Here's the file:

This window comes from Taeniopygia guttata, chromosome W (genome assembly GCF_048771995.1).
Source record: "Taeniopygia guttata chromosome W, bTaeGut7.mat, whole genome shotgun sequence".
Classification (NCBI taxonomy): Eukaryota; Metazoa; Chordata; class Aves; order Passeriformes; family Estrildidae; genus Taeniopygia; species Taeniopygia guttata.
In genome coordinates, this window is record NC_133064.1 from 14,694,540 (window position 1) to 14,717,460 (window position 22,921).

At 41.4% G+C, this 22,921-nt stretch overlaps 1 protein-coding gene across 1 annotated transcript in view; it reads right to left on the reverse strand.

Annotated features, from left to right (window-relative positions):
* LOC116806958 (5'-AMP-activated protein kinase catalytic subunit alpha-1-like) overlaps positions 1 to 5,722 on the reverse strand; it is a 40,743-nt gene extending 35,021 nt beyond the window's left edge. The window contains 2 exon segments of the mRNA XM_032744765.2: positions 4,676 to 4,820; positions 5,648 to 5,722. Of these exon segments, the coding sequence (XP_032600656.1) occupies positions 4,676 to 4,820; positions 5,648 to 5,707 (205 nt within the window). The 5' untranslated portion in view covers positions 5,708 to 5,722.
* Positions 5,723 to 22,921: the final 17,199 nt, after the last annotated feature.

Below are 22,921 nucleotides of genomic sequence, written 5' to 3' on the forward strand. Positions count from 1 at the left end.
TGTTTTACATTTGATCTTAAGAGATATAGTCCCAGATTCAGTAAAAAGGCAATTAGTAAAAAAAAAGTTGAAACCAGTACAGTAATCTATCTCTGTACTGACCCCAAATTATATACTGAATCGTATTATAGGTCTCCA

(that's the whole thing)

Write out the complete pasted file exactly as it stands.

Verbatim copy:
This window comes from Taeniopygia guttata, chromosome W (genome assembly GCF_048771995.1).
Source record: "Taeniopygia guttata chromosome W, bTaeGut7.mat, whole genome shotgun sequence".
Classification (NCBI taxonomy): Eukaryota; Metazoa; Chordata; class Aves; order Passeriformes; family Estrildidae; genus Taeniopygia; species Taeniopygia guttata.
In genome coordinates, this window is record NC_133064.1 from 14,694,540 (window position 1) to 14,717,460 (window position 22,921).

At 41.4% G+C, this 22,921-nt stretch overlaps 1 protein-coding gene across 1 annotated transcript in view; it reads right to left on the reverse strand.

Annotated features, from left to right (window-relative positions):
* LOC116806958 (5'-AMP-activated protein kinase catalytic subunit alpha-1-like) overlaps positions 1 to 5,722 on the reverse strand; it is a 40,743-nt gene extending 35,021 nt beyond the window's left edge. The window contains 2 exon segments of the mRNA XM_032744765.2: positions 4,676 to 4,820; positions 5,648 to 5,722. Of these exon segments, the coding sequence (XP_032600656.1) occupies positions 4,676 to 4,820; positions 5,648 to 5,707 (205 nt within the window). The 5' untranslated portion in view covers positions 5,708 to 5,722.
* Positions 5,723 to 22,921: the final 17,199 nt, after the last annotated feature.

Below are 22,921 nucleotides of genomic sequence, written 5' to 3' on the forward strand. Positions count from 1 at the left end.
TGTTTTACATTTGATCTTAAGAGATATAGTCCCAGATTCAGTAAAAAGGCAATTAGTAAAAAAAAAGTTGAAACCAGTACAGTAATCTATCTCTGTACTGACCCCAAATTATATACTGAATCGTATTATAGGTCTCCA